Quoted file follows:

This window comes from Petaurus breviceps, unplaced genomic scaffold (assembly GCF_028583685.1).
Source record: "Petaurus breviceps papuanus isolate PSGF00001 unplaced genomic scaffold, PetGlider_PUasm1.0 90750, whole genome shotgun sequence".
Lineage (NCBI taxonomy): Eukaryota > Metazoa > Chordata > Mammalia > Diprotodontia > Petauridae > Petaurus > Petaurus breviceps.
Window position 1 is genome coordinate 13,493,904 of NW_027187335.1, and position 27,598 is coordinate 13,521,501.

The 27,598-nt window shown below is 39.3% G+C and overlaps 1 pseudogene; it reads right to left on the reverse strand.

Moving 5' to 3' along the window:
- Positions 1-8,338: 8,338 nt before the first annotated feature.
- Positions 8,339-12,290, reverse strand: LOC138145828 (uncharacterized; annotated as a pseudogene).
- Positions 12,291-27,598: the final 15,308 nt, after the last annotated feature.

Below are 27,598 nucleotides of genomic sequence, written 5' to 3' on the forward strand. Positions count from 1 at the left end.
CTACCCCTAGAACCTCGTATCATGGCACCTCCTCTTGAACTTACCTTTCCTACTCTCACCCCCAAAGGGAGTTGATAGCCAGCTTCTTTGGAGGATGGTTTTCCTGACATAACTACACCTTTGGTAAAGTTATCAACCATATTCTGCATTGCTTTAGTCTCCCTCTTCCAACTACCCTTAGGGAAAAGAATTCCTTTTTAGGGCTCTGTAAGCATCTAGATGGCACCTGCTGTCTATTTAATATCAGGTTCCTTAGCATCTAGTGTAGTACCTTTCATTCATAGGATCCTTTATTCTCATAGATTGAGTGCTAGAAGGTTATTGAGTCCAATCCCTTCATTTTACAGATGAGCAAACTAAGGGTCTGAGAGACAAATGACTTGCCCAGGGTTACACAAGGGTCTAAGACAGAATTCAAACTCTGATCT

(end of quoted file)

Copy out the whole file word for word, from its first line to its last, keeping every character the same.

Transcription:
This window comes from Petaurus breviceps, unplaced genomic scaffold (assembly GCF_028583685.1).
Source record: "Petaurus breviceps papuanus isolate PSGF00001 unplaced genomic scaffold, PetGlider_PUasm1.0 90750, whole genome shotgun sequence".
Lineage (NCBI taxonomy): Eukaryota > Metazoa > Chordata > Mammalia > Diprotodontia > Petauridae > Petaurus > Petaurus breviceps.
Window position 1 is genome coordinate 13,493,904 of NW_027187335.1, and position 27,598 is coordinate 13,521,501.

The 27,598-nt window shown below is 39.3% G+C and overlaps 1 pseudogene; it reads right to left on the reverse strand.

Moving 5' to 3' along the window:
- Positions 1-8,338: 8,338 nt before the first annotated feature.
- Positions 8,339-12,290, reverse strand: LOC138145828 (uncharacterized; annotated as a pseudogene).
- Positions 12,291-27,598: the final 15,308 nt, after the last annotated feature.

Below are 27,598 nucleotides of genomic sequence, written 5' to 3' on the forward strand. Positions count from 1 at the left end.
CTACCCCTAGAACCTCGTATCATGGCACCTCCTCTTGAACTTACCTTTCCTACTCTCACCCCCAAAGGGAGTTGATAGCCAGCTTCTTTGGAGGATGGTTTTCCTGACATAACTACACCTTTGGTAAAGTTATCAACCATATTCTGCATTGCTTTAGTCTCCCTCTTCCAACTACCCTTAGGGAAAAGAATTCCTTTTTAGGGCTCTGTAAGCATCTAGATGGCACCTGCTGTCTATTTAATATCAGGTTCCTTAGCATCTAGTGTAGTACCTTTCATTCATAGGATCCTTTATTCTCATAGATTGAGTGCTAGAAGGTTATTGAGTCCAATCCCTTCATTTTACAGATGAGCAAACTAAGGGTCTGAGAGACAAATGACTTGCCCAGGGTTACACAAGGGTCTAAGACAGAATTCAAACTCTGATCT